In a region obsessed with nationalism, identity and symbols, where everything from language to license plates is political, Santa Claus is no exception.
This year, Father Christmas is having a rough time in wintry Bosnia.
On Dec. 19, a day after anchoring a call-in radio show supporting the idea of Santa Claus in Bosnia, Armin Pozderac was beaten up by a band of thugs in broad daylight.
As one assailant barked, “You call that radio?” others pulled Pozderac’s pants down to his knees and kicked him, breaking ribs and causing internal bleeding. Pozderac’s boss, Elvir Bucalo, also was clobbered.
Witnesses identified one of the attackers as a brigade commander in the Bosnian army, strengthening the view of U.N. police that the beating had been ordered by officials in President Alija Izetbegovic’s ruling party.
“Look what they do to people who only say they like Santa Claus,” said Aida Pobric, a producer at Pozderac’s radio station who saw the attack. “This is madness; this is insane.”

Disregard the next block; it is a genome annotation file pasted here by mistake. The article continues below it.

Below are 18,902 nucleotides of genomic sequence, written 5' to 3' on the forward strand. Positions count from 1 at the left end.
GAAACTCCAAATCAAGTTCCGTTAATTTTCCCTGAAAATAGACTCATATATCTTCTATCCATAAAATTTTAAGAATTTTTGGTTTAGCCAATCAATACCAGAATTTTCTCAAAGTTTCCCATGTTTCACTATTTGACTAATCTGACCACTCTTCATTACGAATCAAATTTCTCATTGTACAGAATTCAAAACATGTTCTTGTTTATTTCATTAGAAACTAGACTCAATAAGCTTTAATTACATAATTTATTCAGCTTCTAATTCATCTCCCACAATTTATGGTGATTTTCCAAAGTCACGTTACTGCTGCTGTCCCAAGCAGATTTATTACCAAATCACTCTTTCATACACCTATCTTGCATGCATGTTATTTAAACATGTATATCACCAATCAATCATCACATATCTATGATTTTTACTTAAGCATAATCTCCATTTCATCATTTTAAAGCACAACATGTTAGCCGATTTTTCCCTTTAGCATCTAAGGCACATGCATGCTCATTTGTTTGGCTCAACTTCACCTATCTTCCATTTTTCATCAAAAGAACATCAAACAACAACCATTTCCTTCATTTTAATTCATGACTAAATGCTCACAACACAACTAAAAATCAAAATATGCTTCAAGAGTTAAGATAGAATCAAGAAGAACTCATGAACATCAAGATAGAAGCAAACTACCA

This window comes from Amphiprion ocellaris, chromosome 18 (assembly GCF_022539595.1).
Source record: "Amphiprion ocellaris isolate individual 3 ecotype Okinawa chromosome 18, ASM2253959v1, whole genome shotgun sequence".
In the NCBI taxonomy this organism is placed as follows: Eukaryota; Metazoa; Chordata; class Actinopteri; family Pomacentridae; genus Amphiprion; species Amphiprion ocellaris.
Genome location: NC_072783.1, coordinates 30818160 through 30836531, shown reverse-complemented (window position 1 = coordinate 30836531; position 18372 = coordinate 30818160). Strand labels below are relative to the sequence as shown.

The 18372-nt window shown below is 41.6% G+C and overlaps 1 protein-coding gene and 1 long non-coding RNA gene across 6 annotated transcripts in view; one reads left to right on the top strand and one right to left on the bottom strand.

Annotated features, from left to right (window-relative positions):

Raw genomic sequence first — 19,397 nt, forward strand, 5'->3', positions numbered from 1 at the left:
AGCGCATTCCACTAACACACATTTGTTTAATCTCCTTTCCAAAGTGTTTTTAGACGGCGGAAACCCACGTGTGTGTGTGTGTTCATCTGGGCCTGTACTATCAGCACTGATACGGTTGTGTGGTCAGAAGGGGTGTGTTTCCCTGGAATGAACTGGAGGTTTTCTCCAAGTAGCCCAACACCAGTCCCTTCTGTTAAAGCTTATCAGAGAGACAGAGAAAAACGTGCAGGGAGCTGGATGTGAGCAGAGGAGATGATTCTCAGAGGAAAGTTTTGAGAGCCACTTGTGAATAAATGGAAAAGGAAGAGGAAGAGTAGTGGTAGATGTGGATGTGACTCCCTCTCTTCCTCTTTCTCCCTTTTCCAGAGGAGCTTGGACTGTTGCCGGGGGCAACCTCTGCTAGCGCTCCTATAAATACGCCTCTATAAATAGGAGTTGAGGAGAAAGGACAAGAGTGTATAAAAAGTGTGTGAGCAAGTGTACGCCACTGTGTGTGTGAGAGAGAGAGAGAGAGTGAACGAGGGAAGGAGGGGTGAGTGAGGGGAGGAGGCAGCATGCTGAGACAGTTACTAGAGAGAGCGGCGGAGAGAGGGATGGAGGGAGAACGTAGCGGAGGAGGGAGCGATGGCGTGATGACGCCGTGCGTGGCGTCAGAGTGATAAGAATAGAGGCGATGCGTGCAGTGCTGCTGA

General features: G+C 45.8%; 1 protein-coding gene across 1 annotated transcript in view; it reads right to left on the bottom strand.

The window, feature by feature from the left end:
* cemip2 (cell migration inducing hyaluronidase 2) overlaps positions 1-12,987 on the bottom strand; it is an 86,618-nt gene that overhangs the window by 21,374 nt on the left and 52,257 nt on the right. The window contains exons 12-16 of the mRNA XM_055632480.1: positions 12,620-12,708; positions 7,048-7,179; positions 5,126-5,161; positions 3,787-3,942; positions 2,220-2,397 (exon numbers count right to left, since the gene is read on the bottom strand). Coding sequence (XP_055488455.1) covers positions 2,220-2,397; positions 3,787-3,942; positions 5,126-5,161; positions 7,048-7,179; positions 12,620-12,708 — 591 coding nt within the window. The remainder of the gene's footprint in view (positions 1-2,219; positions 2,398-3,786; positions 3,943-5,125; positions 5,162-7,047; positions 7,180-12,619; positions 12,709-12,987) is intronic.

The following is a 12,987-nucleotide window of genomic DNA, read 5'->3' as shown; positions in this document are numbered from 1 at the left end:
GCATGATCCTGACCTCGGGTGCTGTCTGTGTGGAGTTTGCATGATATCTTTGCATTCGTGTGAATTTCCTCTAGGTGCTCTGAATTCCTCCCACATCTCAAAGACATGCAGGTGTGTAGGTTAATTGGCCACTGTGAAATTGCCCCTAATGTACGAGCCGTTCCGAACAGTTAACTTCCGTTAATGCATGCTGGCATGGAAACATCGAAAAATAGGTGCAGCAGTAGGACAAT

The furor over Santa represents a deep divide among Bosnian Muslims - between Izetbegovic’s followers, who, after four years of conflict that played on religious divisions, increasingly reject the idea of a multicultural, Western-oriented society, and those who wish for a modernized, democratic society free from one-party control.
While Santa Claus obviously has nothing to do with Islam and less to do with politics, he does have a lot to do with the West.
Secular Muslim residents of Sarajevo have a fondness for Father Christmas because he symbolizes Europe and the United States. Sharing in those symbols, these people say, brings them closer to a world to which they feel they belong.
Izetbegovic launched the first salvo in this dispute as far back as January, condemning Santa Claus as something “alien to our people” even though the red-suited fellow was extremely popular in Yugoslavia before it fell apart.
sponsored You’ve probably heard of co-ops: food co-ops, childcare co-ops, housing co-ops, energy co-ops.